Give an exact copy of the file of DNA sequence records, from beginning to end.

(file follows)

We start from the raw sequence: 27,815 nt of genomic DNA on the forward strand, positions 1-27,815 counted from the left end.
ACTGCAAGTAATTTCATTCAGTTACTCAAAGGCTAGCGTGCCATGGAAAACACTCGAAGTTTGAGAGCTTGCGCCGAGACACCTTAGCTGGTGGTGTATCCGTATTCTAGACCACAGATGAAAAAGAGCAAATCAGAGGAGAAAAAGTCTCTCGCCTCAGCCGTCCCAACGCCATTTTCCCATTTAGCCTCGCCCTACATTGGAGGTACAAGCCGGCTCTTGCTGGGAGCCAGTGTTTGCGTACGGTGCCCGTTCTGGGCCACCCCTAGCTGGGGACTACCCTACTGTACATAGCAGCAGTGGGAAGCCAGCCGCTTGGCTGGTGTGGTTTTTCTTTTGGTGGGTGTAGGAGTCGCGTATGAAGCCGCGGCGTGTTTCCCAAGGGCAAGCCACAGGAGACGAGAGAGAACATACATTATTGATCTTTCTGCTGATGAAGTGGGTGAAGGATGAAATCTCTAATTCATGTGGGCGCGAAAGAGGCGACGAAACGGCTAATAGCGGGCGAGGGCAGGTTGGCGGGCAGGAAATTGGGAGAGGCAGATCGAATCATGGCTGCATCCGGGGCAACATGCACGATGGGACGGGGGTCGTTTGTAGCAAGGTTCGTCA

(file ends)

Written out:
We start from the raw sequence: 27,815 nt of genomic DNA on the forward strand, positions 1-27,815 counted from the left end.
ACTGCAAGTAATTTCATTCAGTTACTCAAAGGCTAGCGTGCCATGGAAAACACTCGAAGTTTGAGAGCTTGCGCCGAGACACCTTAGCTGGTGGTGTATCCGTATTCTAGACCACAGATGAAAAAGAGCAAATCAGAGGAGAAAAAGTCTCTCGCCTCAGCCGTCCCAACGCCATTTTCCCATTTAGCCTCGCCCTACATTGGAGGTACAAGCCGGCTCTTGCTGGGAGCCAGTGTTTGCGTACGGTGCCCGTTCTGGGCCACCCCTAGCTGGGGACTACCCTACTGTACATAGCAGCAGTGGGAAGCCAGCCGCTTGGCTGGTGTGGTTTTTCTTTTGGTGGGTGTAGGAGTCGCGTATGAAGCCGCGGCGTGTTTCCCAAGGGCAAGCCACAGGAGACGAGAGAGAACATACATTATTGATCTTTCTGCTGATGAAGTGGGTGAAGGATGAAATCTCTAATTCATGTGGGCGCGAAAGAGGCGACGAAACGGCTAATAGCGGGCGAGGGCAGGTTGGCGGGCAGGAAATTGGGAGAGGCAGATCGAATCATGGCTGCATCCGGGGCAACATGCACGATGGGACGGGGGTCGTTTGTAGCAAGGTTCGTCA